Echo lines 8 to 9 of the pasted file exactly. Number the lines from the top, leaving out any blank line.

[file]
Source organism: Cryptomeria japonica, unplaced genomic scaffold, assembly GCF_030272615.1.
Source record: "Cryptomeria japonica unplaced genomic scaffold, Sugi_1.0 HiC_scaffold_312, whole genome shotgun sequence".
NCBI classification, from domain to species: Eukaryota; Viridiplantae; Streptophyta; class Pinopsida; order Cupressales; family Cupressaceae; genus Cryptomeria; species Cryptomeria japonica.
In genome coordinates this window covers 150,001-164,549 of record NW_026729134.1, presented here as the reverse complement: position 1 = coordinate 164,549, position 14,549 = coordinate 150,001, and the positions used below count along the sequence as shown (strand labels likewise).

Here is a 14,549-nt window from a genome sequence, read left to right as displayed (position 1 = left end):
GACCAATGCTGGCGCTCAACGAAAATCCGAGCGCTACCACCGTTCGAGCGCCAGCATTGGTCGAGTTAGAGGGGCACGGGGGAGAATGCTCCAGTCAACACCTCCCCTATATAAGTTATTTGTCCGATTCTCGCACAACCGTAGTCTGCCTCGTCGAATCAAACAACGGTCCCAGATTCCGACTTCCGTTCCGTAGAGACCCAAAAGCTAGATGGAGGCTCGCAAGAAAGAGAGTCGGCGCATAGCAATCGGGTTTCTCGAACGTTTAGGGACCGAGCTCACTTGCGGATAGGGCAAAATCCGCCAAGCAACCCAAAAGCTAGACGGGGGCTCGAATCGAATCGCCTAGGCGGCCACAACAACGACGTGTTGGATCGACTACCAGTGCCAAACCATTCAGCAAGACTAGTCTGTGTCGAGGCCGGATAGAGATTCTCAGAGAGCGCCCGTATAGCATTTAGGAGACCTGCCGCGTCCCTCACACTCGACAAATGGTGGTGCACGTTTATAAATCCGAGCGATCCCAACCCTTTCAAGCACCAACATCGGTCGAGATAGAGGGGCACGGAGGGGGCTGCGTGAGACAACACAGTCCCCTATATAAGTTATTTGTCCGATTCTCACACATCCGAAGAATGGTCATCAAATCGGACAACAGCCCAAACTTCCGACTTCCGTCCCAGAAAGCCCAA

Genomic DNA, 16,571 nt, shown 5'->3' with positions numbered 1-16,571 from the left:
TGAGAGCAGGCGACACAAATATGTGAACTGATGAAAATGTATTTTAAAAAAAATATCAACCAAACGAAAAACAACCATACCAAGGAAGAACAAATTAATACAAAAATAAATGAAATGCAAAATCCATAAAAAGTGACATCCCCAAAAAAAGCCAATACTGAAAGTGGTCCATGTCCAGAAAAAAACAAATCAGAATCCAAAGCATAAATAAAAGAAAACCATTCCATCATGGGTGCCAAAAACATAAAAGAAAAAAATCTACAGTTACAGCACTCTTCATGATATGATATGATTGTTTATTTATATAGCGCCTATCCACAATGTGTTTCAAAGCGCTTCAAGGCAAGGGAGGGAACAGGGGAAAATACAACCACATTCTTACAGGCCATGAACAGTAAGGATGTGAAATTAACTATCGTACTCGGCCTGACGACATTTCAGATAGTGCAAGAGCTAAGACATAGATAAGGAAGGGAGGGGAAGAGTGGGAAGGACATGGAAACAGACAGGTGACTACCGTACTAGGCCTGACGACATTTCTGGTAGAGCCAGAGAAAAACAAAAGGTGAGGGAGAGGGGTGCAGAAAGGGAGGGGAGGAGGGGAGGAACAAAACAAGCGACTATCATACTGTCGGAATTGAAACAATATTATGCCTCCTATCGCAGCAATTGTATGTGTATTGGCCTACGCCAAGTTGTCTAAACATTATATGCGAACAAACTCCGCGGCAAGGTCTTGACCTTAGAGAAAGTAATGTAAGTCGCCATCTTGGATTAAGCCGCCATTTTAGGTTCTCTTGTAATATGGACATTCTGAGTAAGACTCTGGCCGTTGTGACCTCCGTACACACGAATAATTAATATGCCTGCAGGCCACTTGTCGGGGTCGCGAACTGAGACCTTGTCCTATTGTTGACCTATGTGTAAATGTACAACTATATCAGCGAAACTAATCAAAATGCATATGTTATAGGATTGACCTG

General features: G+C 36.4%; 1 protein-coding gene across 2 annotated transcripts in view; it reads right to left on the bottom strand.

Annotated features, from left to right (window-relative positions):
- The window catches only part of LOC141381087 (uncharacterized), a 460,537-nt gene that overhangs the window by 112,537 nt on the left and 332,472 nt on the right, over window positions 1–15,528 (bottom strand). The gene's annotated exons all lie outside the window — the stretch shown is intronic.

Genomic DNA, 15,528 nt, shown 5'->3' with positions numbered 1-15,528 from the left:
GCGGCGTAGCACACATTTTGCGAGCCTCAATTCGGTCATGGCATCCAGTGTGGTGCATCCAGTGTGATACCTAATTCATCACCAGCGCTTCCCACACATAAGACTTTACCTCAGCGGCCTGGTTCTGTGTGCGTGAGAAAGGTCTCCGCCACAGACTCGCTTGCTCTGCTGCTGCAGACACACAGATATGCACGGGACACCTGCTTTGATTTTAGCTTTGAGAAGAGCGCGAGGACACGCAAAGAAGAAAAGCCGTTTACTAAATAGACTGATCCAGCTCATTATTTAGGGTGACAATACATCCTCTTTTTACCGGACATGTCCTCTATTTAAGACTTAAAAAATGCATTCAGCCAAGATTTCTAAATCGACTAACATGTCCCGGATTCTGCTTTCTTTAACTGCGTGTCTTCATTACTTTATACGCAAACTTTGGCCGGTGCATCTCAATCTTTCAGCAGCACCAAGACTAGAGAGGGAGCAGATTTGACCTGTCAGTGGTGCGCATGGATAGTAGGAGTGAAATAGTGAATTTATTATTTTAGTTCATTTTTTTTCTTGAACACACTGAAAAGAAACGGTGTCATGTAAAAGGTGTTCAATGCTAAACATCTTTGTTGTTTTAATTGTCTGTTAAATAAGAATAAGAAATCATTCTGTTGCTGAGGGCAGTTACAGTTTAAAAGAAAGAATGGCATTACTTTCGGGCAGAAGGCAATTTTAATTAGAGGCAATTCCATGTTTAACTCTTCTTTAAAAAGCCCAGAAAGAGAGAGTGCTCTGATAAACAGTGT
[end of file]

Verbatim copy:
TGAGAGCAGGCGACACAAATATGTGAACTGATGAAAATGTATTTTAAAAAAAATATCAACCAAACGAAAAACAACCATACCAAGGAAGAACAAATTAATACAAAAATAAATGAAATGCAAAATCCATAAAAAGTGACATCCCCAAAAAAAGCCAATACTGAAAGTGGTCCATGTCCAGAAAAAAACAAATCAGAATCCAAAGCATAAATAAAAGAAAACCATTCCATCATGGGTGCCAAAAACATAAAAGAAAAAAATCTACAGTTACAGCACTCTTCATGATATGATATGATTGTTTATTTATATAGCGCCTATCCACAATGTGTTTCAAAGCGCTTCAAGGCAAGGGAGGGAACAGGGGAAAATACAACCACATTCTTACAGGCCATGAACAGTAAGGATGTGAAATTAACTATCGTACTCGGCCTGACGACATTTCAGATAGTGCAAGAGCTAAGACATAGATAAGGAAGGGAGGGGAAGAGTGGGAAGGACATGGAAACAGACAGGTGACTACCGTACTAGGCCTGACGACATTTCTGGTAGAGCCAGAGAAAAACAAAAGGTGAGGGAGAGGGGTGCAGAAAGGGAGGGGAGGAGGGGAGGAACAAAACAAGCGACTATCATACTGTCGGAATTGAAACAATATTATGCCTCCTATCGCAGCAATTGTATGTGTATTGGCCTACGCCAAGTTGTCTAAACATTATATGCGAACAAACTCCGCGGCAAGGTCTTGACCTTAGAGAAAGTAATGTAAGTCGCCATCTTGGATTAAGCCGCCATTTTAGGTTCTCTTGTAATATGGACATTCTGAGTAAGACTCTGGCCGTTGTGACCTCCGTACACACGAATAATTAATATGCCTGCAGGCCACTTGTCGGGGTCGCGAACTGAGACCTTGTCCTATTGTTGACCTATGTGTAAATGTACAACTATATCAGCGAAACTAATCAAAATGCATATGTTATAGGATTGACCTG

General features: G+C 36.4%; 1 protein-coding gene across 2 annotated transcripts in view; it reads right to left on the bottom strand.